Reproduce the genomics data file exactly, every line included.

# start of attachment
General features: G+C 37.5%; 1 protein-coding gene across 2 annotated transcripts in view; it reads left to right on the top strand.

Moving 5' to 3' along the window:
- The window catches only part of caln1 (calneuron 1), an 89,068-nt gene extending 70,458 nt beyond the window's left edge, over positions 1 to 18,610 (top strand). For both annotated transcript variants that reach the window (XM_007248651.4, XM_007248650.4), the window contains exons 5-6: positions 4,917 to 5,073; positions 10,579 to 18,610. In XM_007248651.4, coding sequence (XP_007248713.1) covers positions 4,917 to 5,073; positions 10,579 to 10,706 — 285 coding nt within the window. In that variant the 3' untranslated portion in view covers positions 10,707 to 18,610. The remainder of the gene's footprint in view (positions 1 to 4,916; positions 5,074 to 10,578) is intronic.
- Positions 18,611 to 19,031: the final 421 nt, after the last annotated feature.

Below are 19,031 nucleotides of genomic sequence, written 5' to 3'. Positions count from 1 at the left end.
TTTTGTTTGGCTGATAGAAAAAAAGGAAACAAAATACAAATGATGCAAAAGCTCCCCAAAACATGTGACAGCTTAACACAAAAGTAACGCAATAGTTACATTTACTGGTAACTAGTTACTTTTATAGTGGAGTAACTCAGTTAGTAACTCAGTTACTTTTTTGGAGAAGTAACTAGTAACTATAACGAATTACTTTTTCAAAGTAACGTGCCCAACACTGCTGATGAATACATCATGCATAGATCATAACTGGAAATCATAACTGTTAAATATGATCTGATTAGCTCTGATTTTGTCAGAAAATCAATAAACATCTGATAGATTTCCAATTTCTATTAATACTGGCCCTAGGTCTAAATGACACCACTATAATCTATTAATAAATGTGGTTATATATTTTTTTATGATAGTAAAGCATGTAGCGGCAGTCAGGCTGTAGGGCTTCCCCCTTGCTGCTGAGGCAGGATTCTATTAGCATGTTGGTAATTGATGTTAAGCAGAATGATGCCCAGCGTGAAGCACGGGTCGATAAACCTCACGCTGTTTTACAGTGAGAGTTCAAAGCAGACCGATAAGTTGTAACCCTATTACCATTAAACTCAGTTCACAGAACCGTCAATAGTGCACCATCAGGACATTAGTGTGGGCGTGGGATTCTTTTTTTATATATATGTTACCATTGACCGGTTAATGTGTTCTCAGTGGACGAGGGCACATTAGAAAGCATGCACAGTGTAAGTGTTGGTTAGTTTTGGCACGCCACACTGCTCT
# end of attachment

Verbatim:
General features: G+C 37.5%; 1 protein-coding gene across 2 annotated transcripts in view; it reads left to right on the top strand.

Moving 5' to 3' along the window:
- The window catches only part of caln1 (calneuron 1), an 89,068-nt gene extending 70,458 nt beyond the window's left edge, over positions 1 to 18,610 (top strand). For both annotated transcript variants that reach the window (XM_007248651.4, XM_007248650.4), the window contains exons 5-6: positions 4,917 to 5,073; positions 10,579 to 18,610. In XM_007248651.4, coding sequence (XP_007248713.1) covers positions 4,917 to 5,073; positions 10,579 to 10,706 — 285 coding nt within the window. In that variant the 3' untranslated portion in view covers positions 10,707 to 18,610. The remainder of the gene's footprint in view (positions 1 to 4,916; positions 5,074 to 10,578) is intronic.
- Positions 18,611 to 19,031: the final 421 nt, after the last annotated feature.

Below are 19,031 nucleotides of genomic sequence, written 5' to 3'. Positions count from 1 at the left end.
TTTTGTTTGGCTGATAGAAAAAAAGGAAACAAAATACAAATGATGCAAAAGCTCCCCAAAACATGTGACAGCTTAACACAAAAGTAACGCAATAGTTACATTTACTGGTAACTAGTTACTTTTATAGTGGAGTAACTCAGTTAGTAACTCAGTTACTTTTTTGGAGAAGTAACTAGTAACTATAACGAATTACTTTTTCAAAGTAACGTGCCCAACACTGCTGATGAATACATCATGCATAGATCATAACTGGAAATCATAACTGTTAAATATGATCTGATTAGCTCTGATTTTGTCAGAAAATCAATAAACATCTGATAGATTTCCAATTTCTATTAATACTGGCCCTAGGTCTAAATGACACCACTATAATCTATTAATAAATGTGGTTATATATTTTTTTATGATAGTAAAGCATGTAGCGGCAGTCAGGCTGTAGGGCTTCCCCCTTGCTGCTGAGGCAGGATTCTATTAGCATGTTGGTAATTGATGTTAAGCAGAATGATGCCCAGCGTGAAGCACGGGTCGATAAACCTCACGCTGTTTTACAGTGAGAGTTCAAAGCAGACCGATAAGTTGTAACCCTATTACCATTAAACTCAGTTCACAGAACCGTCAATAGTGCACCATCAGGACATTAGTGTGGGCGTGGGATTCTTTTTTTATATATATGTTACCATTGACCGGTTAATGTGTTCTCAGTGGACGAGGGCACATTAGAAAGCATGCACAGTGTAAGTGTTGGTTAGTTTTGGCACGCCACACTGCTCT